Linked by Thom Holwerda on Sat 18th May 2013 21:33 UTC
Google Why does Google get so much credit in the technology industry? Why, despite the company's many obvious failings, do many geeks and enthusiasts still hold a somewhat positive view on the all-knowing technology giant? A specific talk at Google I/O this week provides the answer.
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RE: Comment by marcp
by Vanders on Sun 19th May 2013 11:43 UTC in reply to "Comment by marcp"
Member since:

Hacker culture was [also] always about privacy, security and anonimity.

It was? Got any sources on that? Because the MIT AI lab was an incredibly open place with no sense of privacy and certainly no concept of anonymity. A direct example is ITS, the first "hacker" Operating System, which had no passwords and no directory permissions. This was a deliberate design decision as a reaction to the security systems that were designed into CTSS and Multics.

"Hacker culture" has always been about transparency and openness, both things that Google does or does not do to varying degrees.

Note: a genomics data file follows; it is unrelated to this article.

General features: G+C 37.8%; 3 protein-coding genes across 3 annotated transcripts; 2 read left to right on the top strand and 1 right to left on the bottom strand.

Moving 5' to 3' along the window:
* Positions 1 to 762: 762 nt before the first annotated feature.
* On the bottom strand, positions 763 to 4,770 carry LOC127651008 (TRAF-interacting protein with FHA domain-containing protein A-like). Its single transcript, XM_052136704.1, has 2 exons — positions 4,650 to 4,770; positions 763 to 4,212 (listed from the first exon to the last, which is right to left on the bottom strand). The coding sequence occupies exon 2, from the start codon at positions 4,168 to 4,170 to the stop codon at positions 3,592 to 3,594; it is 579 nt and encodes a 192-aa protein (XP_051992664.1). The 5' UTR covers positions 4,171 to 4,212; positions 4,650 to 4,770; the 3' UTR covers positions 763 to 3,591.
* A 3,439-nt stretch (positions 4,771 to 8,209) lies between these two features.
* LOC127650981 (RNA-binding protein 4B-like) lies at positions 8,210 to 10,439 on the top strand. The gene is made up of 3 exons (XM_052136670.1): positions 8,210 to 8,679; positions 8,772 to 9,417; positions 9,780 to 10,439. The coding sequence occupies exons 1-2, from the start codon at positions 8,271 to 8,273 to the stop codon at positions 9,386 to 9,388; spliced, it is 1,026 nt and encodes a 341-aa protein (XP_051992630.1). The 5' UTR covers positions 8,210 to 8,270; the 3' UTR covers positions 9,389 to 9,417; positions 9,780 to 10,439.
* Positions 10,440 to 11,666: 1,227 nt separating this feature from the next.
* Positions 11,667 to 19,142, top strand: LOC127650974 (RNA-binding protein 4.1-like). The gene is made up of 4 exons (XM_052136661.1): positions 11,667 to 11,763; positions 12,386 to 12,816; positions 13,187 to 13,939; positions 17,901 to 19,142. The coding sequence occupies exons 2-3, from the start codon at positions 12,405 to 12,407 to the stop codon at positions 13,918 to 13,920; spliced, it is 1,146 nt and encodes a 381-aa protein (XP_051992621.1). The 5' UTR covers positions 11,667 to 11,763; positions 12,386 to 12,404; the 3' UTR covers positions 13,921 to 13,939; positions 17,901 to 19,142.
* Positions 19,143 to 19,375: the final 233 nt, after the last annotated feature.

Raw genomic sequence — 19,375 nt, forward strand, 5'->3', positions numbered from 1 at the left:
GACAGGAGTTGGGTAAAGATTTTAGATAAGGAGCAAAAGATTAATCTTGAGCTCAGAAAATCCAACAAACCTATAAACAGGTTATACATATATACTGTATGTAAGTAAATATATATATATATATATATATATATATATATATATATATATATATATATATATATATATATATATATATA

Reply Parent Score: 6

RE[2]: Comment by marcp
by marcp on Sun 19th May 2013 22:47 in reply to "RE: Comment by marcp"
marcp Member since:

True. That's the history.

However, that was not my point. There is an enormously huge difference between transparency, privacy, security and "hiding something". You can be transparent and stay secure, private, not hiding anything "bad".

I understand current american way of thinking about these problems: some people really push the vision of "terrorism" and that "if you hide something then you're a terrorist, you're not TRANSPARENT". That's not othe point I make.

First hackers faced different problems. There was no internet, no "evil guys" lurking inside your multi-user lab machine. There was just he, me and couple of other collegues. They could just happily hack on the code.
They trusted each other, because they knew each other personally. That is not the case today.

Reply Parent Score: 5